Minding Your Business

Proskauer’s perspective on developments and trends in commercial litigation.

Tag Archives: United States Supreme Court

Recent Decisions Clarify (Un)Enforceability of Class Action Waivers in Employment Agreements

Companies looking to waive class action rights of employees may instead be waving goodbye to provisions in their employment contracts. Two recent decisions in California—one administrative and one in the 9th Circuit—recently found that class action waivers in employment contracts were unenforceable as a matter of law and public policy, resulting in the removal of … Continue Reading

Think Your Arbitration Award Is Final? Maybe “Look Through” It Again

The question of federal court jurisdiction over arbitration proceedings has historically led to different conclusions. A few years ago, the  United States Supreme Court clarified in Vaden v. Discover Bank that Section 4 of the Federal Arbitration Act (“FAA”) authorizes a federal court to “look through” to the underlying controversy to determine if there is federal court … Continue Reading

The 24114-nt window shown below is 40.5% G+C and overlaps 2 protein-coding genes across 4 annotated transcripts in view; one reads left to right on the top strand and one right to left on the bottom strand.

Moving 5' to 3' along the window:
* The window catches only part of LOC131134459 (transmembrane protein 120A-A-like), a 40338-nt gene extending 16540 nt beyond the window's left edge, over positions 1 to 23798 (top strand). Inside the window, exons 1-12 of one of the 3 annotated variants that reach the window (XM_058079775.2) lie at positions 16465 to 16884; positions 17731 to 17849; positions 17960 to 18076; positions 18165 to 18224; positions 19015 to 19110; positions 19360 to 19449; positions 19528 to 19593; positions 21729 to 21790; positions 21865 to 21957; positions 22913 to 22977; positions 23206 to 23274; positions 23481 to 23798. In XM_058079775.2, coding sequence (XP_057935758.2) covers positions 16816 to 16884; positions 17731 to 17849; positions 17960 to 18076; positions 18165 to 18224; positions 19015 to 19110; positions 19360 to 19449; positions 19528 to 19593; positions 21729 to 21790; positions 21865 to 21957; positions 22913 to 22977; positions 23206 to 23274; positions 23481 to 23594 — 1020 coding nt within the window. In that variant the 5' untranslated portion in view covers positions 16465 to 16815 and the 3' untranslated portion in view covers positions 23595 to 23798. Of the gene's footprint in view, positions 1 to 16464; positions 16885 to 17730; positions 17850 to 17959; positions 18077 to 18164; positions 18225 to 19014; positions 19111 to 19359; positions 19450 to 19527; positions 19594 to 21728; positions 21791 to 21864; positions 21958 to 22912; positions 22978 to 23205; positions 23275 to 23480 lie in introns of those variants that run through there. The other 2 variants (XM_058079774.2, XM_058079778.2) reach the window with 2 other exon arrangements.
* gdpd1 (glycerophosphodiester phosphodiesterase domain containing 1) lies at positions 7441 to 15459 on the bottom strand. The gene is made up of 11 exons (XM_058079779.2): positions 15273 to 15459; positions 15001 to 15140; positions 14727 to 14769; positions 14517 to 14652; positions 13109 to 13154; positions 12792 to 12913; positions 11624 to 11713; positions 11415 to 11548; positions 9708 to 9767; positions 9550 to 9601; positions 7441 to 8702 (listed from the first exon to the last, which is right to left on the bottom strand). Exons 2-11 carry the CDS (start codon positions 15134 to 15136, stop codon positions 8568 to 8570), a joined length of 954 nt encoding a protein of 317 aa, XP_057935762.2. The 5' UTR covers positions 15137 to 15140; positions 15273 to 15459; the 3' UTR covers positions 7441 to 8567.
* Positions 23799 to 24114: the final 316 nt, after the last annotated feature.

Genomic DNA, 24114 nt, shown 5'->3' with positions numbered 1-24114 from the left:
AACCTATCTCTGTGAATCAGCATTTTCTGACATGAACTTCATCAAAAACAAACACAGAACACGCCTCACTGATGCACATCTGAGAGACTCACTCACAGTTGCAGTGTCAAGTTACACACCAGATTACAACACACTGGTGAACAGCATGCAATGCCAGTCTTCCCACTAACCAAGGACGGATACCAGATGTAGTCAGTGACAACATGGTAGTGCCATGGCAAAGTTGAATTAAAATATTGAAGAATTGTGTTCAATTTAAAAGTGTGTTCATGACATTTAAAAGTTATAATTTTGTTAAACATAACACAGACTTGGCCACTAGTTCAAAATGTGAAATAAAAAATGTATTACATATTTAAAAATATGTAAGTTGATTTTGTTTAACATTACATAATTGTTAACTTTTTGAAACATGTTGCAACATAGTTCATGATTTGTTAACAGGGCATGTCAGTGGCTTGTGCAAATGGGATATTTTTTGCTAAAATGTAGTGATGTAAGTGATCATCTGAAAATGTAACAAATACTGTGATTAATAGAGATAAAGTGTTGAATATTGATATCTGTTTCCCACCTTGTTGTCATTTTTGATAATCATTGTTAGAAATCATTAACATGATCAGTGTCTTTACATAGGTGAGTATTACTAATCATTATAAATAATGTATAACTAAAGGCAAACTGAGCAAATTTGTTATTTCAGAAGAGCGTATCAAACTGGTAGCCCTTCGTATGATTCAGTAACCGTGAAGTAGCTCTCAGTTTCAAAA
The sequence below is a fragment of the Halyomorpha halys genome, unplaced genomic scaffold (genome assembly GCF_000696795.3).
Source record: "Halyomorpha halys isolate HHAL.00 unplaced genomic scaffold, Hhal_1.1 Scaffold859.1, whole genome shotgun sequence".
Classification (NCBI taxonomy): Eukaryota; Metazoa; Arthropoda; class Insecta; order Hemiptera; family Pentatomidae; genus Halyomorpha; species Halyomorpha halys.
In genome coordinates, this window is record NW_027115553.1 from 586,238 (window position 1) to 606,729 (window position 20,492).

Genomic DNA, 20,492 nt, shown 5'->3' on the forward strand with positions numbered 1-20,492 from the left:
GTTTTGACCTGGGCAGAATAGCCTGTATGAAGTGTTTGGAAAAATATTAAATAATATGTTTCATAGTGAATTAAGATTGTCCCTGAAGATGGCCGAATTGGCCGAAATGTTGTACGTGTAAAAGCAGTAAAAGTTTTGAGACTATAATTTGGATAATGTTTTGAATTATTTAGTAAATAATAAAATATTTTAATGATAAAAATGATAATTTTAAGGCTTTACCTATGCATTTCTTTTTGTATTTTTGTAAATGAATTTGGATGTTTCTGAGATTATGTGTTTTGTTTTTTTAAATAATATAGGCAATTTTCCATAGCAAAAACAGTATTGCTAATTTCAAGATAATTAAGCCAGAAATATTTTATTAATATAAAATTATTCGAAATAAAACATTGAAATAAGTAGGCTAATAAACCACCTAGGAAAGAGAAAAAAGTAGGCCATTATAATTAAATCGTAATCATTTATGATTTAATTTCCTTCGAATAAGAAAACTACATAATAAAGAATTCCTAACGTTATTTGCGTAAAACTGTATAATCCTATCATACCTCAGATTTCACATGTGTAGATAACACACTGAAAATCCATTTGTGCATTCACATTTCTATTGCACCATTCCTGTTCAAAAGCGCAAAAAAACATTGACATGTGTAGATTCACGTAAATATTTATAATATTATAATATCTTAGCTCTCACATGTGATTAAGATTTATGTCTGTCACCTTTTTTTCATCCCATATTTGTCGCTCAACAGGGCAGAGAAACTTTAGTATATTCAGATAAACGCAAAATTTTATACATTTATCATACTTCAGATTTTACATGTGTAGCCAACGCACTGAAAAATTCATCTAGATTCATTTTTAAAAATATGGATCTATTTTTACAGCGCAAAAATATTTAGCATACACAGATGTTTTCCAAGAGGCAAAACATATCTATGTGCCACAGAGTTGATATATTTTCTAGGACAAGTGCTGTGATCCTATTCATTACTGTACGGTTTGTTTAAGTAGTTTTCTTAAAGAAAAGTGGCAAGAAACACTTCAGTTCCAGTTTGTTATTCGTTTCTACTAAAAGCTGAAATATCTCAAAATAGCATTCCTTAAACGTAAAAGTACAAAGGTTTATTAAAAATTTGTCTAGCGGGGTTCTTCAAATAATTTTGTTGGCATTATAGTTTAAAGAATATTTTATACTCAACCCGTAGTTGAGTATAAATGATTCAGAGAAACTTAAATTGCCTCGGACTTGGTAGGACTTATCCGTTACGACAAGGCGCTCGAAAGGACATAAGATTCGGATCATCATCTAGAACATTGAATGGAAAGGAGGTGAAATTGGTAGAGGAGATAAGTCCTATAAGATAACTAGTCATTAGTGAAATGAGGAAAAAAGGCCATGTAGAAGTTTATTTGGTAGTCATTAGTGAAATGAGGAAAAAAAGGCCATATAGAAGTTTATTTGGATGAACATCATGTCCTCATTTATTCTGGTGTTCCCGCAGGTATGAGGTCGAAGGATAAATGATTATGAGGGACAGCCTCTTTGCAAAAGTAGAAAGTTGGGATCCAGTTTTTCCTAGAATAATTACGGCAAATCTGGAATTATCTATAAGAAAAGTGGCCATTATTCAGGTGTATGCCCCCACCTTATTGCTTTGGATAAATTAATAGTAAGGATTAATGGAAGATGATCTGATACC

A Sovereign Thumb on the Scale – Appeals Court Defers to China’s Interpretation of its Own Laws to Dismiss Antitrust Suit

The Second Circuit recently set aside a $147 million verdict against two Chinese companies accused of conspiring to fix the price and supply of vitamin C sold to U.S. buyers. In re Vitamin C Antitrust Litigation. The panel held that the complaint should have been dismissed after the Chinese government submitted an amicus curiae brief … Continue Reading

Can Parties Use Settlement Agreements to Vacate a Prior Judgment?

In Hartford Accident and Indemnity v. Crum & Forster Specialty Insurance et al., the Eleventh Circuit recently reversed a District Court’s decision refusing to vacate its prior judgments even though vacatur was a condition of a settlement agreement negotiated between two litigating parties. The Eleventh Circuit found the District Court abused its discretion and misapplied … Continue Reading
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